Homeschool and Social Development

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Link broke

What’s your opinion?

I was homeschooled until this year (9th grade) and I honestly never want to go back to homeschool. The work was easy, finished a day’s work in an hour. Passed the CAT with flying colors. But I was extremely lonely the whole experience. Despite being on Kong through the last few years.

When I came to public school I was extremely uneasy. The teachers that tried to help with my social developmental problems only made it worse. For example, in english we had to tell seven random (we chose) people three things about ourself. I was scared out of my wits when this occured.

Other students in the school definitely saw me as extremely awkward until recently. I was actually public schooled in 5th grade (four years ago) so I had a few nice people from that class talk to me. So I wasn’t completely alone. Now that it’s the third quarter I’ve completely adjusted.

But one of my friends, who was homeschooled his WHOLE life, is still completely awkward. More awkward than I ever was. He’s afraid to talk to anyone that isn’t me. It’s kind of creepy actually. I have few problems starting up a conversation with someone I don’t know. But he can’t even talk to my friends at all.

I’m just wondering what SD’s opinion on Homeschooling and how it stunts social development is.

 
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YUP….ya’re right….it can SEVERELY stunt social developments.
BUT, that is one of the reasons for home schooling.
To avoid the “trash” that goes to public schools.
Some parents also believe they can do a much better job of education at home.

Tell me, is your family highly religious….many home schooled are of that rational?

There certainly are some great “advantages” to home schooling.
BUT, the trade-off in possible (probable?) some degree of personal//social development is hardly worth it….in my thinking. If parents want to be sure their child is doing well in education….THEN GET INVOLVEDSUPPLIMENT. It’s just that easy.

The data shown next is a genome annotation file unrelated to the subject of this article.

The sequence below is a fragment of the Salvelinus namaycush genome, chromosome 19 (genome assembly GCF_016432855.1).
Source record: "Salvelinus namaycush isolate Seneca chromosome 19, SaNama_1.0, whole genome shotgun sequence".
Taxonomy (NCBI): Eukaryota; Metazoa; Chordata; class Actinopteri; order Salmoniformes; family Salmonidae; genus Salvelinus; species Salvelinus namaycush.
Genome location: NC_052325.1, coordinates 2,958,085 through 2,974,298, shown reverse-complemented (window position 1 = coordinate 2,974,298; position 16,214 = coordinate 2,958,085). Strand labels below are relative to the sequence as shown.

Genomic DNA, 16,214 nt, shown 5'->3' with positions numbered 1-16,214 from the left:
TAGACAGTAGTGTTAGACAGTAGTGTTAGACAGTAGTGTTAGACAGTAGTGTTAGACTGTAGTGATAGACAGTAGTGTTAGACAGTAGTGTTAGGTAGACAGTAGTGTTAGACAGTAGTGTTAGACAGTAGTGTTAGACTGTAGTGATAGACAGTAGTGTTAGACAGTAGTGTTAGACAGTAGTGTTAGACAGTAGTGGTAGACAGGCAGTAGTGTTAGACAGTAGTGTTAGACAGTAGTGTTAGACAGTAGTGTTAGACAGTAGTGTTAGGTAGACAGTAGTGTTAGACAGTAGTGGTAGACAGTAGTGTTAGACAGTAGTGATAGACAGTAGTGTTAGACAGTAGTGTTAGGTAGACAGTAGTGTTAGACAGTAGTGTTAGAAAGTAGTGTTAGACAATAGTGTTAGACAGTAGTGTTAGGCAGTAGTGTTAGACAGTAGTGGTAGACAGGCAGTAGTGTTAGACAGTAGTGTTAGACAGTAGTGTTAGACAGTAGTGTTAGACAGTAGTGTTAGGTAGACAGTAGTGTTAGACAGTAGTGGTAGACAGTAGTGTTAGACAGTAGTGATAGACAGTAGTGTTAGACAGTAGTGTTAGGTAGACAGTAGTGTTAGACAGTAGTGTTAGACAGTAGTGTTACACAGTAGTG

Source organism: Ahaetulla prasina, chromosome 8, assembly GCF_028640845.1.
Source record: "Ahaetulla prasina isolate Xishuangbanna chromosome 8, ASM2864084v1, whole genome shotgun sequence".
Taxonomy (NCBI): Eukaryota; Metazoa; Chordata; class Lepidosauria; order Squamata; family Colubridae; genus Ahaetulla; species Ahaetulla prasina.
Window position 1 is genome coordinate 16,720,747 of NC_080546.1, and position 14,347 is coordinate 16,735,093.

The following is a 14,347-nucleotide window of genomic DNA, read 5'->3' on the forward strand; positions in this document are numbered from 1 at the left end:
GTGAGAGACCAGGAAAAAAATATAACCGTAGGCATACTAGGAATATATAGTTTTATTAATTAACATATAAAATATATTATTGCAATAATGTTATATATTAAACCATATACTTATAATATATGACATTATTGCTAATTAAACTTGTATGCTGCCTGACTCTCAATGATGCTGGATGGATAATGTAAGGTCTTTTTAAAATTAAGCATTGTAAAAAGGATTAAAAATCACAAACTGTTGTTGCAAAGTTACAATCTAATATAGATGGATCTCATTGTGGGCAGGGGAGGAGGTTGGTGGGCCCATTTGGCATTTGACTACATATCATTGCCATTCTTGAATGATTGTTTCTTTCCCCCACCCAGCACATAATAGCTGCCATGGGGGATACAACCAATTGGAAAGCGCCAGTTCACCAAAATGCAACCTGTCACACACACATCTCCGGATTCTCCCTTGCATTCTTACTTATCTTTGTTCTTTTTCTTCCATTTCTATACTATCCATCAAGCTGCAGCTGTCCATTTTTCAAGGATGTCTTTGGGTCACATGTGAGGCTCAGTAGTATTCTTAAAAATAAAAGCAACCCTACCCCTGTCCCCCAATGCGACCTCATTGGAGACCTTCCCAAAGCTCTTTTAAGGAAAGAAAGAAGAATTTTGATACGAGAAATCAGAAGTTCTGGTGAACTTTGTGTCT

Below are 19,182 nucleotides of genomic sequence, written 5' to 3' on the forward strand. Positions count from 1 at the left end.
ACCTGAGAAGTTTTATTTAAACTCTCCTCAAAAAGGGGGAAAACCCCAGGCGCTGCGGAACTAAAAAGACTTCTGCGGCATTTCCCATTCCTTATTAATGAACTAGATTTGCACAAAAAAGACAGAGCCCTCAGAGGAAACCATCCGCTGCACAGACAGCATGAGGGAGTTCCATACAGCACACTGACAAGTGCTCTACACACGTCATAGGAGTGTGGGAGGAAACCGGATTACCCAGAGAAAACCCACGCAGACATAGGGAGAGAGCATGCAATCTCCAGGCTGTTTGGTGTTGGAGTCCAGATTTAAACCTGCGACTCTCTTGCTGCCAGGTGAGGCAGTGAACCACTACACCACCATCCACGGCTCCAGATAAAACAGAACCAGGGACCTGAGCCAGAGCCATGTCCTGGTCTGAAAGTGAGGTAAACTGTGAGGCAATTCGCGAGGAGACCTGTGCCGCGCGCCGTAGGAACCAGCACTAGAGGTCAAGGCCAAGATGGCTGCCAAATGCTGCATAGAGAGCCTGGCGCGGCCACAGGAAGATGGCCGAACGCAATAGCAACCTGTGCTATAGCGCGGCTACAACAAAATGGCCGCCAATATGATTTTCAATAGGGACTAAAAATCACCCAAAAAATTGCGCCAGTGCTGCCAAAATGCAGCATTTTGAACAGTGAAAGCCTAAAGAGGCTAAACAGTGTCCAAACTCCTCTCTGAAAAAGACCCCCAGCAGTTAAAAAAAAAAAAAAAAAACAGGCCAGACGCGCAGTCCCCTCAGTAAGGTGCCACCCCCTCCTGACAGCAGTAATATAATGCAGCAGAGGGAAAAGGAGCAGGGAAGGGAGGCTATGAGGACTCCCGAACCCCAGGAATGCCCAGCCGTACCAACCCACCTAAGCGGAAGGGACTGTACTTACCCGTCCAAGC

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Used to work with a homeschooled kid. He remains the most socially awkward person I have ever met.

 
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it seems clear from your post what major benifits home-schooling has had for you. seems like you were extremely easily keeping up, so, yeah…

and the disadvantages, they shouldn’t be unavoidable. there’s plenty of ways to keep up on social development through other means than school: scouting club, tennis club or any other sport, chess club, book-clubs…

i wasn’t homeschooled and i was awkward as a fish in the sand.

 
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OmegaDoom, I believe that a person needs to be in a social enviroment regularly to develop social skills. If you don’t talk to people that are your age, how would you develop social skills?

 
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Tell me, is your family highly religious

Nope. Honestly I’m more religious than them.

 
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Originally posted by RiGhTeOuSzAm:

Tell me, is your family highly religious

Nope. Honestly I’m more religious than them.

Interesting. If ya care to do so, please share the reason they opted to home school ya.

From what I see happening in public education, upon entering a K-12 education….the most valuable learning prep a parent can do for their child is to instill some very good SOCIAL SKILLS,,,of all nature. THEN, following closely on that, parents need to develop some of the “Basic 3-R’s”….a good “head start” is a damn fine idea.

AND, Omega hits the nail when he says that home schooling doesn’t need to preclude other forms of socializing. With a modicum of effort, a kid should be able to develop//nurture a basic “inner circle” of relationships that is a: “quality vs. quantity” thing. Finding a shared interest is a damn good basis for development of a relationship.

 
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Interesting. If ya care to do so, please share the reason they opted to home school ya.

I asked in 2nd grade. Because of a bitch teacher’s aid.